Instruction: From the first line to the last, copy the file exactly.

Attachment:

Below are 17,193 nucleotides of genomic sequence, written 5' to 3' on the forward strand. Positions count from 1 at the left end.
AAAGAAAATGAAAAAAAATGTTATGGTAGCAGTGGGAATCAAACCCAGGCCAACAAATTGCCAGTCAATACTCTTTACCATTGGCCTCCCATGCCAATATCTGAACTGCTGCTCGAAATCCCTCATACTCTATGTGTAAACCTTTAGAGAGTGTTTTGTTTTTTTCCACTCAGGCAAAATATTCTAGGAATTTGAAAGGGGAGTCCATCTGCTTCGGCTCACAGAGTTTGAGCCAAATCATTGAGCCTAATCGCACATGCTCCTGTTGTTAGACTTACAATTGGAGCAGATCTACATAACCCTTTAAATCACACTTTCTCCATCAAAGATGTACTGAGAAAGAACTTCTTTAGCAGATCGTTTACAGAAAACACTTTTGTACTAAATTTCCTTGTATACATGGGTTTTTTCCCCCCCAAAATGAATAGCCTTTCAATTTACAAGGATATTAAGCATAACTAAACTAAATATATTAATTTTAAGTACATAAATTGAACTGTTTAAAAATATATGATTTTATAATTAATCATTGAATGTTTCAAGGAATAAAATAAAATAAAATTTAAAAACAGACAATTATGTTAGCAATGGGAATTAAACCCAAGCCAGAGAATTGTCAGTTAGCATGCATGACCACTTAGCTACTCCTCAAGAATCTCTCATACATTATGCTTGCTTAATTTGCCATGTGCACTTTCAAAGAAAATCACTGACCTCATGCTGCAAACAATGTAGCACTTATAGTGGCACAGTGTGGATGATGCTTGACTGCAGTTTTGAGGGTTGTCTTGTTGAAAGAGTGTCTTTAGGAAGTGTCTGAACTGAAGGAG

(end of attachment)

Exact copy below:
Below are 17,193 nucleotides of genomic sequence, written 5' to 3' on the forward strand. Positions count from 1 at the left end.
AAAGAAAATGAAAAAAAATGTTATGGTAGCAGTGGGAATCAAACCCAGGCCAACAAATTGCCAGTCAATACTCTTTACCATTGGCCTCCCATGCCAATATCTGAACTGCTGCTCGAAATCCCTCATACTCTATGTGTAAACCTTTAGAGAGTGTTTTGTTTTTTTCCACTCAGGCAAAATATTCTAGGAATTTGAAAGGGGAGTCCATCTGCTTCGGCTCACAGAGTTTGAGCCAAATCATTGAGCCTAATCGCACATGCTCCTGTTGTTAGACTTACAATTGGAGCAGATCTACATAACCCTTTAAATCACACTTTCTCCATCAAAGATGTACTGAGAAAGAACTTCTTTAGCAGATCGTTTACAGAAAACACTTTTGTACTAAATTTCCTTGTATACATGGGTTTTTTCCCCCCCAAAATGAATAGCCTTTCAATTTACAAGGATATTAAGCATAACTAAACTAAATATATTAATTTTAAGTACATAAATTGAACTGTTTAAAAATATATGATTTTATAATTAATCATTGAATGTTTCAAGGAATAAAATAAAATAAAATTTAAAAACAGACAATTATGTTAGCAATGGGAATTAAACCCAAGCCAGAGAATTGTCAGTTAGCATGCATGACCACTTAGCTACTCCTCAAGAATCTCTCATACATTATGCTTGCTTAATTTGCCATGTGCACTTTCAAAGAAAATCACTGACCTCATGCTGCAAACAATGTAGCACTTATAGTGGCACAGTGTGGATGATGCTTGACTGCAGTTTTGAGGGTTGTCTTGTTGAAAGAGTGTCTTTAGGAAGTGTCTGAACTGAAGGAG